15 Aug #Harlow: Extra measures proposed to protect much loved Latton Common
Extra measures are being put in place by Harlow Council to protect a popular area of green open space in Harlow and its surrounding housing estates.
Work is set to start shortly on creating a one-metre high landscaped mound and a ditch along the northern border of Latton Common from the existing height barrier and gate to the A414 underpass. The improvements are to prevent:
- Nuisance motorbikes and quad bikes accessing the common.
- Vehicles accessing the common as part of unauthorised traveller encampments.
- Horses, which are tethered on the land, leaving the common and going into the road.
- Surface water flooding to local housing estates.
Approximately 1,600m3 of earth has been delivered to the site and temporarily piled up on one side of the common ahead of the work starting on 22 August 2016. The work will see a landscaped mound created, approximately 400m in length, with a ditch behind it. The level of the mound and ditch will be steep enough to stop vehicles accessing the land and horses leaving the common. It will be no higher than the existing mound which runs from the height barrier towards Clifton Hatch. The ditch will also improve water drainage. Once finished and to blend into the landscape, a mix of wildflowers and grass will grow on the mound to further encourage biodiversity on the common.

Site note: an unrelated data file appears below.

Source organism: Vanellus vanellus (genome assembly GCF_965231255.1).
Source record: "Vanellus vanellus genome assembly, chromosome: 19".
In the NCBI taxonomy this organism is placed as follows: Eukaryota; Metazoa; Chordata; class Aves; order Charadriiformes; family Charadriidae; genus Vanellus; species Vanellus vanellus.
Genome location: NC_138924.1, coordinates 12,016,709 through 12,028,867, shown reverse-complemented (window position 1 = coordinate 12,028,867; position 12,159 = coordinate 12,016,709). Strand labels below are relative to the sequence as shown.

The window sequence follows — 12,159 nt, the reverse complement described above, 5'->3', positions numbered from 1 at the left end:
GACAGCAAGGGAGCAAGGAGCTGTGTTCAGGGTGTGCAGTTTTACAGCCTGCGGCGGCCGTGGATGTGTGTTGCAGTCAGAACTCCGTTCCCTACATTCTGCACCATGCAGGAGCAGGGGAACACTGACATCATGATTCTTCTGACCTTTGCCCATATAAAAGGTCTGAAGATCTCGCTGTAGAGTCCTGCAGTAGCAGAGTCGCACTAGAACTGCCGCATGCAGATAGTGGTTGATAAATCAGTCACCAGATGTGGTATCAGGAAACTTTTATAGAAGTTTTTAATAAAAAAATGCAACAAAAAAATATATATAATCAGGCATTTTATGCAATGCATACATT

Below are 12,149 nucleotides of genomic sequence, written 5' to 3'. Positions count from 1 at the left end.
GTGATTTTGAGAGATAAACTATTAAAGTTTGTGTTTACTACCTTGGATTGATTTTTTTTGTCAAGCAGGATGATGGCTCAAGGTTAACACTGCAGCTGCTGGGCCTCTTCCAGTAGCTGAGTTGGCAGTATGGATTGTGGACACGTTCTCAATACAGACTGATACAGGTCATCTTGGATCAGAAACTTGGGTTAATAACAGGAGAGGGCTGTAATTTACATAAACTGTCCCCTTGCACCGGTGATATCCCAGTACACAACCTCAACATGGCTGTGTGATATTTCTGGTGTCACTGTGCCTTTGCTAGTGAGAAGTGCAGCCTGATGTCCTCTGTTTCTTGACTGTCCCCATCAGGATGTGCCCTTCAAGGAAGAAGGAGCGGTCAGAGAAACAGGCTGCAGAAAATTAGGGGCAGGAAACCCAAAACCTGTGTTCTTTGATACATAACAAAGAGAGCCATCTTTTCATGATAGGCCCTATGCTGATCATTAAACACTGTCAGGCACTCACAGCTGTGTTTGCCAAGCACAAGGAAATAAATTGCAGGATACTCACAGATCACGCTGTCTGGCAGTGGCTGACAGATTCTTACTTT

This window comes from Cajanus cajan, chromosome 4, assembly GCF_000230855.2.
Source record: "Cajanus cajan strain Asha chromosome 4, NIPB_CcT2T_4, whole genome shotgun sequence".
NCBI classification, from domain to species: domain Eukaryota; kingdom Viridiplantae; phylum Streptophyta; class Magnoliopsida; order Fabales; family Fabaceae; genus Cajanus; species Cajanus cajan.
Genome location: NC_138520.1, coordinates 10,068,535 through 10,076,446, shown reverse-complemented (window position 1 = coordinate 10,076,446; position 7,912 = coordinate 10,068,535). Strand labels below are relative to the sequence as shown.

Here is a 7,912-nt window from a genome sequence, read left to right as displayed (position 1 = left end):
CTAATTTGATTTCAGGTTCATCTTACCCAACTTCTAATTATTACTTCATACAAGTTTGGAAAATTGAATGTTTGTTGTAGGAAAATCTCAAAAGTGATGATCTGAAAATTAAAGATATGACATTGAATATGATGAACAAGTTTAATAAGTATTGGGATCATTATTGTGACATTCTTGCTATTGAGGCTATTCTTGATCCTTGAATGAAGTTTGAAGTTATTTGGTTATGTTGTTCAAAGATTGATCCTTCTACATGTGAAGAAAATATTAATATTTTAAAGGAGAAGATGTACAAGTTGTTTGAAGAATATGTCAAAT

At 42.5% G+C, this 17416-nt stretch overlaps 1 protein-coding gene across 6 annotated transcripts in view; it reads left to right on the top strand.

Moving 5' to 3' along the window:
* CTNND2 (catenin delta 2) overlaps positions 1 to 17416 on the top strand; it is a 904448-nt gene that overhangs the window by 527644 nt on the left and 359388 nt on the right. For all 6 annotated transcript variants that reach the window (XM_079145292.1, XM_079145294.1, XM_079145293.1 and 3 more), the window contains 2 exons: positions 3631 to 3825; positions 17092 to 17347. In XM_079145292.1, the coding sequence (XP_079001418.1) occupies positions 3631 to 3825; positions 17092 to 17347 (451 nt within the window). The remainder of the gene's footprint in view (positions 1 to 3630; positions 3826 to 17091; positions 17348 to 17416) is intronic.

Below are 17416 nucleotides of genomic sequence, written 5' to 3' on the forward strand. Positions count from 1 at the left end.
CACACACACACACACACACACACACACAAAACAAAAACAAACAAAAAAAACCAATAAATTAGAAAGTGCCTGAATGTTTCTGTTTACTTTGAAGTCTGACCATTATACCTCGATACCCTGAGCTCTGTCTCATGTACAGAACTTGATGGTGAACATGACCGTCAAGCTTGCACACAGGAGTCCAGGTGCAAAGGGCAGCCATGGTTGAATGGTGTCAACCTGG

Councillor Danny Purton, Portfolio Holder for Environment, said: “Latton Common is a popular and much-loved public open space for dog owners, walkers, runners, and it is near to people’s homes. Unfortunately it has been a popular area too for nuisance bikes and unauthorised traveller encampments in the past so we are taking this action to protect it and enhance existing measures which are in place. These extra measures are also designed to stop horses leaving the land which has been a recent problem and concern for local residents. The work will also prevent housing estates from being flooding from rain water running off the common.
“Leading up to and during the work, there may be some disruption to residents and users but the final result will not affect local residents’ views of the common which we know are important. These works are all about improving and protecting this much-loved area of land so residents can continue to enjoy it.”